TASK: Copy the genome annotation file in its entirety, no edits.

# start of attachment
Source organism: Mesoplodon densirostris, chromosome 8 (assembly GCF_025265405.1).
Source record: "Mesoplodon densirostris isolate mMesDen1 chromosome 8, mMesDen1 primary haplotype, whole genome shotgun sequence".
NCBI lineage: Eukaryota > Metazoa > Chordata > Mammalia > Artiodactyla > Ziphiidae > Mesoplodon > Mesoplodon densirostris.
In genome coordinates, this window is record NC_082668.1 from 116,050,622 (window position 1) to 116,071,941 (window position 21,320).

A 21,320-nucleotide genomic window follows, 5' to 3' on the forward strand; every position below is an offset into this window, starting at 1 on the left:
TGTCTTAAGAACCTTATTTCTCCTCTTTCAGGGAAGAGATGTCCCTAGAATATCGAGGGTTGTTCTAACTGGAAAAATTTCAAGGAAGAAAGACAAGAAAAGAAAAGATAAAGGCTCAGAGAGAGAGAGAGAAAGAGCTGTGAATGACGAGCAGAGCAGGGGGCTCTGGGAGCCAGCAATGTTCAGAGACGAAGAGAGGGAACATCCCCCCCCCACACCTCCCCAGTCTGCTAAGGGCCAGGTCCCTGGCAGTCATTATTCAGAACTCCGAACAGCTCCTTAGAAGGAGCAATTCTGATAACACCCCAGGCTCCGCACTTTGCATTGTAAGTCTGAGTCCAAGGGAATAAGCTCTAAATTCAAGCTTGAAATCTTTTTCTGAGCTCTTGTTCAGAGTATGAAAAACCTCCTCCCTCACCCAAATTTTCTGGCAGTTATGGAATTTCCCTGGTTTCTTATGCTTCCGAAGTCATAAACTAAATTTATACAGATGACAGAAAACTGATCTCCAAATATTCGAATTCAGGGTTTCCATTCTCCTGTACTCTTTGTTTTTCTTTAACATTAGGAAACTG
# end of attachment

Source organism: Mesoplodon densirostris, chromosome 8 (assembly GCF_025265405.1).
Source record: "Mesoplodon densirostris isolate mMesDen1 chromosome 8, mMesDen1 primary haplotype, whole genome shotgun sequence".
NCBI lineage: Eukaryota > Metazoa > Chordata > Mammalia > Artiodactyla > Ziphiidae > Mesoplodon > Mesoplodon densirostris.
In genome coordinates, this window is record NC_082668.1 from 116,050,622 (window position 1) to 116,071,941 (window position 21,320).

A 21,320-nucleotide genomic window follows, 5' to 3' on the forward strand; every position below is an offset into this window, starting at 1 on the left:
TGTCTTAAGAACCTTATTTCTCCTCTTTCAGGGAAGAGATGTCCCTAGAATATCGAGGGTTGTTCTAACTGGAAAAATTTCAAGGAAGAAAGACAAGAAAAGAAAAGATAAAGGCTCAGAGAGAGAGAGAGAAAGAGCTGTGAATGACGAGCAGAGCAGGGGGCTCTGGGAGCCAGCAATGTTCAGAGACGAAGAGAGGGAACATCCCCCCCCCACACCTCCCCAGTCTGCTAAGGGCCAGGTCCCTGGCAGTCATTATTCAGAACTCCGAACAGCTCCTTAGAAGGAGCAATTCTGATAACACCCCAGGCTCCGCACTTTGCATTGTAAGTCTGAGTCCAAGGGAATAAGCTCTAAATTCAAGCTTGAAATCTTTTTCTGAGCTCTTGTTCAGAGTATGAAAAACCTCCTCCCTCACCCAAATTTTCTGGCAGTTATGGAATTTCCCTGGTTTCTTATGCTTCCGAAGTCATAAACTAAATTTATACAGATGACAGAAAACTGATCTCCAAATATTCGAATTCAGGGTTTCCATTCTCCTGTACTCTTTGTTTTTCTTTAACATTAGGAAACTG